Millennials Least Likely To Have Insurance
They’re saddled with debt, underemployed and think they’ll live forever. At least, those are the stereotypes about Generation Y, also known as the millennials.
A new insuranceQuotes.com report shows that the millennials are not only lacking in financial assets, they also are lacking insurance.
Approximately one in four Americans between the ages of 18 and 19 lacks health insurance. This age group is 10 percentage points more likely to be without health insurance than those aged 30 and older.
Part of the reason these “young invincibles” could be choosing to go without coverage is that they may believe it is less expensive to pay a fine for not having coverage than it is to pay for health insurance. In addition, young adults can remain on their parents’ health insurance policies until age 26.
But it’s not only health insurance that the under-30s are foregoing. The insuranceQuotes.com report showed that 18–29 year-olds are less likely than all other age groups to have health, auto, life, homeowner’s, renter’s and disability insurance. While some of this can be attributed to living with their parents or having fewer assets to protect, there is ample evidence that millennials are unprepared for potential financial risks, the report said.
For example, only 12 percent of under-30s reported having renter’s insurance. Sixty-four percent reported having no life insurance. More than one-third (36 percent) said they have no auto insurance, which might be attributed to the fact that the number of young adult drivers has dropped in recent years.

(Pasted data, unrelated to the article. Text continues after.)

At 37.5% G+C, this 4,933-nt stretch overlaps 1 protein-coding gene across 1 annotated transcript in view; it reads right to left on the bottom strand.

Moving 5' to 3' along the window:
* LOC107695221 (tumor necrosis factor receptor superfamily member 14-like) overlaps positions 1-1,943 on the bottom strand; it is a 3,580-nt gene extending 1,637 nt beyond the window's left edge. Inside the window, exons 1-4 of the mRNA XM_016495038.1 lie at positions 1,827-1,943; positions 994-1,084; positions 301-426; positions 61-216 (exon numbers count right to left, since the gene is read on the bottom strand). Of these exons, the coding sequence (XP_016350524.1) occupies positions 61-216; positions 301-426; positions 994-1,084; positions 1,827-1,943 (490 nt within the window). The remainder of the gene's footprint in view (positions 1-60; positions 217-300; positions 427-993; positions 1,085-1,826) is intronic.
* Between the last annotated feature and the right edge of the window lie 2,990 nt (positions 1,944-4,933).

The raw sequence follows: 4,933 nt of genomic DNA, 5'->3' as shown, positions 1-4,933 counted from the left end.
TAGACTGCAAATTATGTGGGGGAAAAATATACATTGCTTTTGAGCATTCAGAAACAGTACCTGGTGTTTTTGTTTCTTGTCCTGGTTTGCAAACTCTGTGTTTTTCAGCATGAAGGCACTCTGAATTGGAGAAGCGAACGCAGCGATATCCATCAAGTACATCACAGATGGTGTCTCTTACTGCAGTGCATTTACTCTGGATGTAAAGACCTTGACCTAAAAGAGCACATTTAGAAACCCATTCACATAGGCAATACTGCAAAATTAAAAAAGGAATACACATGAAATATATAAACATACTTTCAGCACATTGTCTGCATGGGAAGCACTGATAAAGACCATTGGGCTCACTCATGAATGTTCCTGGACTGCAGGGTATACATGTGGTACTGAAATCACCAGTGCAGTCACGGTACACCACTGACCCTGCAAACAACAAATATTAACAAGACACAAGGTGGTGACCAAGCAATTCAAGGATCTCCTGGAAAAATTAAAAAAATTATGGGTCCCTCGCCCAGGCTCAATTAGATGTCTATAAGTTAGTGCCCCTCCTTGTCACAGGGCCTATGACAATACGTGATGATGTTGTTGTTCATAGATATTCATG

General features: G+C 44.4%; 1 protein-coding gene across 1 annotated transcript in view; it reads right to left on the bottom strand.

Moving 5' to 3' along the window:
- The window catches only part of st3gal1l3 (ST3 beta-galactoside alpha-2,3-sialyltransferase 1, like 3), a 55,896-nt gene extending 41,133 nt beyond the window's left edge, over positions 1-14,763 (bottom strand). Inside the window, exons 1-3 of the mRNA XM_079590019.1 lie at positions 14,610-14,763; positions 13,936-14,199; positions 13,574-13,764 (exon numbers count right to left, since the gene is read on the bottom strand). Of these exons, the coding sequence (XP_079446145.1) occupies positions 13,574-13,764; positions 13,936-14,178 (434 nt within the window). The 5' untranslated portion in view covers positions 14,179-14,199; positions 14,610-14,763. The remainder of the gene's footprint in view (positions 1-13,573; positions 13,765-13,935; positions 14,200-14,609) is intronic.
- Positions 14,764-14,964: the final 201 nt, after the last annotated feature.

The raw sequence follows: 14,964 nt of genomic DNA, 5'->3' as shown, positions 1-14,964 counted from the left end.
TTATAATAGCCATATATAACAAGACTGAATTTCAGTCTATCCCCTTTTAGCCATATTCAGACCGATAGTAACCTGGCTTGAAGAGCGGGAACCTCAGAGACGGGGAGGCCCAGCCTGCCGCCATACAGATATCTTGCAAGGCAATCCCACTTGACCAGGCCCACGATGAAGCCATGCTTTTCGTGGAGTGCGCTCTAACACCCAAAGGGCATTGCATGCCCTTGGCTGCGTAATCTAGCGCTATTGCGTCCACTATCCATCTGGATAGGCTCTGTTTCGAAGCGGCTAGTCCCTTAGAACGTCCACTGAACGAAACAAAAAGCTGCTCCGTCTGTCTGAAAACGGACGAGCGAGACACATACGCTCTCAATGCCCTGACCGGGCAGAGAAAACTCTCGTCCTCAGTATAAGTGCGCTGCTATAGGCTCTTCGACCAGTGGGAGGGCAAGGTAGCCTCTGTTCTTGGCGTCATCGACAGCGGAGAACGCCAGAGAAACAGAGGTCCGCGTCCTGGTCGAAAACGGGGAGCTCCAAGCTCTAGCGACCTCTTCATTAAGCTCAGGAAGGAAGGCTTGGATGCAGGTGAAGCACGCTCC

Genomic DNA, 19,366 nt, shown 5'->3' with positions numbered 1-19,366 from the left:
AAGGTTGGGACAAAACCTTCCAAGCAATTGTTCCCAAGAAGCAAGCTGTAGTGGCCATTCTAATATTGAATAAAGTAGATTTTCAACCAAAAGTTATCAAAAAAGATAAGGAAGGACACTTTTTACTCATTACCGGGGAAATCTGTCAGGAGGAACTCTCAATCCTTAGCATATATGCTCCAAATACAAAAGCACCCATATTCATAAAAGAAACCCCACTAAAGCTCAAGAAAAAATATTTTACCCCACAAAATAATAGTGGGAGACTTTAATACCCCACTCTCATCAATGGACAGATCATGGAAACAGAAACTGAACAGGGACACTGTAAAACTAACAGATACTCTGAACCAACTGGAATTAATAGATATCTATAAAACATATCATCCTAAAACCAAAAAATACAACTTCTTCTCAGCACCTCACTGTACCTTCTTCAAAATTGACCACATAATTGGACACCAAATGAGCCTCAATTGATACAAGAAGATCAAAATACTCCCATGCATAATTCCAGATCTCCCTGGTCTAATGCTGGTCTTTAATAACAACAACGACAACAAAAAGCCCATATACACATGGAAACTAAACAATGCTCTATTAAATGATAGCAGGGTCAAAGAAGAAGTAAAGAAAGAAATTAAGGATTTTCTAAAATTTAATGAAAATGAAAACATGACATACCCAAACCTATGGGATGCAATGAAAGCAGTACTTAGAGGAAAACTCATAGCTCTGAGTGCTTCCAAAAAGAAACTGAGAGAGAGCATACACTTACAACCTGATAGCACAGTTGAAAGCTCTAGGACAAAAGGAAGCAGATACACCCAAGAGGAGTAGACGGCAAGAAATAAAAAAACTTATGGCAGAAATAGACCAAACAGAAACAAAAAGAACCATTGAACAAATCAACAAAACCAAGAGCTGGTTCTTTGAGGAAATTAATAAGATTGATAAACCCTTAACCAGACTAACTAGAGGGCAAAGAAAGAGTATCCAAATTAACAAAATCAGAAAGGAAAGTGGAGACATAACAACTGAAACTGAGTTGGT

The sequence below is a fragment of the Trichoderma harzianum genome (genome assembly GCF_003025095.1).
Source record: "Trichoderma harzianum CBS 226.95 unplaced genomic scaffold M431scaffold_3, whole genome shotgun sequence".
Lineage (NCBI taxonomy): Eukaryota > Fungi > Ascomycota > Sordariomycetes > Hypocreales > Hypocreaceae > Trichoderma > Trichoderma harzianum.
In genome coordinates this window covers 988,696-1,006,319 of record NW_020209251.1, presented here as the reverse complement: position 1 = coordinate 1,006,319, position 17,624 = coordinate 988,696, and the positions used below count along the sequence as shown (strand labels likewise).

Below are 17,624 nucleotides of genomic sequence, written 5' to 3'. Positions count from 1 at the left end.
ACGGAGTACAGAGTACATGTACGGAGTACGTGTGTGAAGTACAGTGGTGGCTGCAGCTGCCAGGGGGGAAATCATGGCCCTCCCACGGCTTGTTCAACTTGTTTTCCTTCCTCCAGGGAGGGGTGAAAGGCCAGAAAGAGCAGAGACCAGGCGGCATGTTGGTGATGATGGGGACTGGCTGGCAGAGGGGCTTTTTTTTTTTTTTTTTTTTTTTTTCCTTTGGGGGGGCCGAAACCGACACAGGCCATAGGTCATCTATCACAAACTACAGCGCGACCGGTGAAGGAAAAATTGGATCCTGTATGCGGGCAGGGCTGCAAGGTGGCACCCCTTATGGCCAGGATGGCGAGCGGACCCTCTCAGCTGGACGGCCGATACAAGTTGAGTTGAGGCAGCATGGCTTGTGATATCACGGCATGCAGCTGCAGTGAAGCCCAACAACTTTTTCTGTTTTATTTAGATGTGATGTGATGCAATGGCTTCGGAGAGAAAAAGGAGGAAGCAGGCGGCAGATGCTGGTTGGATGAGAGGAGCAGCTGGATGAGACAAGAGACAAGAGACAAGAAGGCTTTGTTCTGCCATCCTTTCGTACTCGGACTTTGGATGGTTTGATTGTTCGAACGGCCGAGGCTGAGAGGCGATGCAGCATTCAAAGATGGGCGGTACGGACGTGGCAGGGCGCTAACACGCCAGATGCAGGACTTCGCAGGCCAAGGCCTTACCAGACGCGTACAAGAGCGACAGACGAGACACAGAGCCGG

This lack of insurance may be prompted by the millennials’ having lower rates of home ownership and lower incomes than other age groups. But other factors may be at play as well. The term “young invincible” is an apt description of this age group. Most under-30s are healthy and believe they will remain that way indefinitely. Or as Kile Lewis, co-founder of oXYGen Financial, a financial planning firm in Atlanta that caters to customers from generations X and Y, told insuranceQuotes.com, “Like anyone who’s young, they’re 10-foot-tall and bulletproof.”
In addition, Gen Y grew up with overprotective parents and that decreased their level of fear. And fear give people the incentive to buy insurance. That’s the word from Kit Yarrow, a financial psychologist at Golden Gate University in San Francisco.
When millennials do buy insurance, they’re likely to get a bare-bones policy. In the survey, 36 percent of under-30 adults said they have only the minimum of any type of insurance required by law or a lender. In contrast, only 23 percent of adults ages 30 to 49 and 21 percent of those 50 to 64 said the same.
Given their underinsurance, Gen Y consumers appear to be overconfident in their ability to handle a life crisis.
In fact, 60 percent of millennials said they’re either very or somewhat confident they’re prepared for the potential financial impact of a life event such as a car accident, having belongings stolen, getting hit with substantial medical bills or becoming disabled. In fact, Gen Yers had the most confidence of any group except for those 65 and older (68 percent).
Each generation has its own way of doing business and Gen Y will put its own stamp on the marketplace. The challenge for those who want to turn these uninsured millennials into clients is to convince them that they are not as invincible as they think they are.